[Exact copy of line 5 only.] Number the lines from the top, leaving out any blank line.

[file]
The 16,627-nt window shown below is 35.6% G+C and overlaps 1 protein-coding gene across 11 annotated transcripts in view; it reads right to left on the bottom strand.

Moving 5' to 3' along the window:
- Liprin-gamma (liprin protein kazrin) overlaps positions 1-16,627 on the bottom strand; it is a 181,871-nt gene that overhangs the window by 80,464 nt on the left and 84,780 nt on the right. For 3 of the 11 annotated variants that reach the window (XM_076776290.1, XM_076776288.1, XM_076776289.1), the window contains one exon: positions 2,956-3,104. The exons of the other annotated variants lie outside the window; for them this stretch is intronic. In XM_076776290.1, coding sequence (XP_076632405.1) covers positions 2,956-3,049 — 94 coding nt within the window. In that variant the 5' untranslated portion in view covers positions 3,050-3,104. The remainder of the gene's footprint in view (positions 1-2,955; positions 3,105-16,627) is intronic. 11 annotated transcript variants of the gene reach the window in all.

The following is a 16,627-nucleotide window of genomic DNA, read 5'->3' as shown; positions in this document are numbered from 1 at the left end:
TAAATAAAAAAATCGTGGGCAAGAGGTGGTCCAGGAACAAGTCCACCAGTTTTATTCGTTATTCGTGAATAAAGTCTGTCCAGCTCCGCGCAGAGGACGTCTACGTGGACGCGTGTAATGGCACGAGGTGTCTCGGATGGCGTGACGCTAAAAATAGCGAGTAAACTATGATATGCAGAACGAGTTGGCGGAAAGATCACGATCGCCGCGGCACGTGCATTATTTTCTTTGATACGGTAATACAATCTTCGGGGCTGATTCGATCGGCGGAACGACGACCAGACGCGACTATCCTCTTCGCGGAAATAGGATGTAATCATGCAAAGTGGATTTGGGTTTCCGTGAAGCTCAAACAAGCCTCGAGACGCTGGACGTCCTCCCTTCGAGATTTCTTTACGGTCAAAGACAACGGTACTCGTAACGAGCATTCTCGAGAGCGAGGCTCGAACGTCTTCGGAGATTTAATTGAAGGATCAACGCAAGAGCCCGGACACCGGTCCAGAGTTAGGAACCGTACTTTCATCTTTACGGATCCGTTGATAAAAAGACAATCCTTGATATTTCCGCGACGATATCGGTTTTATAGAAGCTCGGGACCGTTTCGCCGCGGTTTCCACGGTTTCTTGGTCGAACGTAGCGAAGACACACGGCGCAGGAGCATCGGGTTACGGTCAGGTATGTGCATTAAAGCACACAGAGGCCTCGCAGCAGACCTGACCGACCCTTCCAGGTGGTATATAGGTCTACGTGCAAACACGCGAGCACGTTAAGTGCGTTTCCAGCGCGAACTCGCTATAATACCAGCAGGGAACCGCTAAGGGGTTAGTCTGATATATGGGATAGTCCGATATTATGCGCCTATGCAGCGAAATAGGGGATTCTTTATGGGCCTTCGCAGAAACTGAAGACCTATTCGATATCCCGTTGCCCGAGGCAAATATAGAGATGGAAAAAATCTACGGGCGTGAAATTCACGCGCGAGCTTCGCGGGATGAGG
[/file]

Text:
TAAATAAAAAAATCGTGGGCAAGAGGTGGTCCAGGAACAAGTCCACCAGTTTTATTCGTTATTCGTGAATAAAGTCTGTCCAGCTCCGCGCAGAGGACGTCTACGTGGACGCGTGTAATGGCACGAGGTGTCTCGGATGGCGTGACGCTAAAAATAGCGAGTAAACTATGATATGCAGAACGAGTTGGCGGAAAGATCACGATCGCCGCGGCACGTGCATTATTTTCTTTGATACGGTAATACAATCTTCGGGGCTGATTCGATCGGCGGAACGACGACCAGACGCGACTATCCTCTTCGCGGAAATAGGATGTAATCATGCAAAGTGGATTTGGGTTTCCGTGAAGCTCAAACAAGCCTCGAGACGCTGGACGTCCTCCCTTCGAGATTTCTTTACGGTCAAAGACAACGGTACTCGTAACGAGCATTCTCGAGAGCGAGGCTCGAACGTCTTCGGAGATTTAATTGAAGGATCAACGCAAGAGCCCGGACACCGGTCCAGAGTTAGGAACCGTACTTTCATCTTTACGGATCCGTTGATAAAAAGACAATCCTTGATATTTCCGCGACGATATCGGTTTTATAGAAGCTCGGGACCGTTTCGCCGCGGTTTCCACGGTTTCTTGGTCGAACGTAGCGAAGACACACGGCGCAGGAGCATCGGGTTACGGTCAGGTATGTGCATTAAAGCACACAGAGGCCTCGCAGCAGACCTGACCGACCCTTCCAGGTGGTATATAGGTCTACGTGCAAACACGCGAGCACGTTAAGTGCGTTTCCAGCGCGAACTCGCTATAATACCAGCAGGGAACCGCTAAGGGGTTAGTCTGATATATGGGATAGTCCGATATTATGCGCCTATGCAGCGAAATAGGGGATTCTTTATGGGCCTTCGCAGAAACTGAAGACCTATTCGATATCCCGTTGCCCGAGGCAAATATAGAGATGGAAAAAATCTACGGGCGTGAAATTCACGCGCGAGCTTCGCGGGATGAGG